The revised romanization transcribes certain phonetic changes that occur with combinations of the ending consonant of a character and the initial consonant of the next like Hanguk -> Hangugeo. These significant changes occur (highlighted in yellow):

? ? ? ? ? ? ? ? ? ? ? ? ? ?
- g n d r m b s j ch k t p h
? k g kg ngn kd ngn ngm kb ks kj kch k-k kt kp kh, k
? n n n-g nn nd ll, nn nm nb ns nj nch nk nt np nh
? t d, j tg nn td nn nm tb ts tj tch tk t-t tp th, t, ch
? l r lg ll, nn ld ll lm lb ls lj lch lk lt lp lh
? m m mg mn md mn mm mb ms mj mch mk mt mp mh
? p b pg mn pd mn mm pb ps pj pch pk pt p-p ph, p
? t s tg nn td nn nm tb ts tj tch tk t-t tp th, t, ch
? ng ng- ngg ngn ngd ngn ngm ngb ngs ngj ngch ngk ngt ngp ngh
? t j tg nn td nn nm tb ts tj tch tk t-t tp th, t, ch
? t ch tg nn td nn nm tb ts tj tch tk t-t tp th, t, ch
? t t, ch tg nn td nn nm tb ts tj tch tk t-t tp th, t, ch
? t h k nn t nn nm p hs ch tch tk tt tp t

Phonetic changes between syllables in given names are not transcribed: -> Jeong Seokmin or Jeong Seok-min, -> Choe Bitna or Choe Bit-na.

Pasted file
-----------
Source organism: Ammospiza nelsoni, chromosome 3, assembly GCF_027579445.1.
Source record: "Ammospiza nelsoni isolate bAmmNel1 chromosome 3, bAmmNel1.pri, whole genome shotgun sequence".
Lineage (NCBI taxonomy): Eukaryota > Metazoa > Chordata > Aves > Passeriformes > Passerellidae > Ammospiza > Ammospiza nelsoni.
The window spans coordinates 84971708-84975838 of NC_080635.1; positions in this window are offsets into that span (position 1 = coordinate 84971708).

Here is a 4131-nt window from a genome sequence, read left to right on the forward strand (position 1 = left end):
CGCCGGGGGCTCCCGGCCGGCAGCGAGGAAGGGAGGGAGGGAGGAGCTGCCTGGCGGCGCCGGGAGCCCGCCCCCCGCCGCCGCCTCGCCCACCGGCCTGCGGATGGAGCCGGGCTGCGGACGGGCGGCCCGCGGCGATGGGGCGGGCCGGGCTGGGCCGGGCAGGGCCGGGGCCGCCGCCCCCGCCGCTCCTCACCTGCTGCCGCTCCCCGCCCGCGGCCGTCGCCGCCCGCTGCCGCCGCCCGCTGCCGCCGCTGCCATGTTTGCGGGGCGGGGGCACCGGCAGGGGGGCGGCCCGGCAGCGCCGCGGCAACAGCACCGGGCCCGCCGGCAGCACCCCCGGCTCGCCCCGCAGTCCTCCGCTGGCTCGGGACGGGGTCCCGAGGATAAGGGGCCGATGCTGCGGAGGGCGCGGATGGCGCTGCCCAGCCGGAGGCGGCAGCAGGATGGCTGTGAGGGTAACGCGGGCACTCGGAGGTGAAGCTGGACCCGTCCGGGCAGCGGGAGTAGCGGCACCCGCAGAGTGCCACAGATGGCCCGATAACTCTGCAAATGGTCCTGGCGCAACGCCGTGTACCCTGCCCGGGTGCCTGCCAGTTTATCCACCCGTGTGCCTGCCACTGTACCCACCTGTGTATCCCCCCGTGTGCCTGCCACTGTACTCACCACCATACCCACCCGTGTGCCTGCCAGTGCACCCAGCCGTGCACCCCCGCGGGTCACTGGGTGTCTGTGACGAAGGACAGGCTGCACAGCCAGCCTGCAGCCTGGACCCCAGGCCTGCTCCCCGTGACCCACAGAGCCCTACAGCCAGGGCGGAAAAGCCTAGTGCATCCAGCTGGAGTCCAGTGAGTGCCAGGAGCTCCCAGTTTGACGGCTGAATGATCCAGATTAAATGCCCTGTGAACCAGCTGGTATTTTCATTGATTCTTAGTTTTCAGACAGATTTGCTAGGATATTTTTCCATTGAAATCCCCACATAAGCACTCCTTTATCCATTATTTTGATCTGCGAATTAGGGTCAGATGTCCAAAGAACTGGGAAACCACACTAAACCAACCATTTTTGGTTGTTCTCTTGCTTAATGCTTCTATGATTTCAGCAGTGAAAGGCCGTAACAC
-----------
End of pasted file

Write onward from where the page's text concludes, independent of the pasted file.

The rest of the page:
Phonological changes are reflected where ?, ?, ?, and ? are adjacent to ?: -> joko, -> nota, -> japyeo, -> nachi. However, aspirated sounds are not reflected in case of nouns where ? follows ?, ?, and ?: -> Mukho, -> Jiphyeonjeon.[2]

See also


  1. ^ "Romanization of Korean". Ministry of Culture & Tourism. July 2000. Archived from the original on 16 September 2007. Retrieved 2007.
  2. ^ a b c "Romanization of Korean". National Institute of Korean Language. Retrieved 2016.
  3. ^ : [Plan for romanisation of surnames: a preparatory discussion]. National Institute of the Korean Language. 25 June 2009. pp. 57-62. Retrieved 2015.
  4. ^ Tuttle Publishing: "In addition, easy-to-use phonetic spellings of all Korean words and phrases are given. For example, "How are you?"--annyeonghaseyo? is also written as anh-nyawng-hah-seyo?", blurb for two Korean phrasebooks: Making Out in Korean ISBN 9780804843546 and More Making Out in Korean Archived 2016-03-06 at the Wayback Machine ISBN 9780804838498. All accessed 2016-03-02.

External links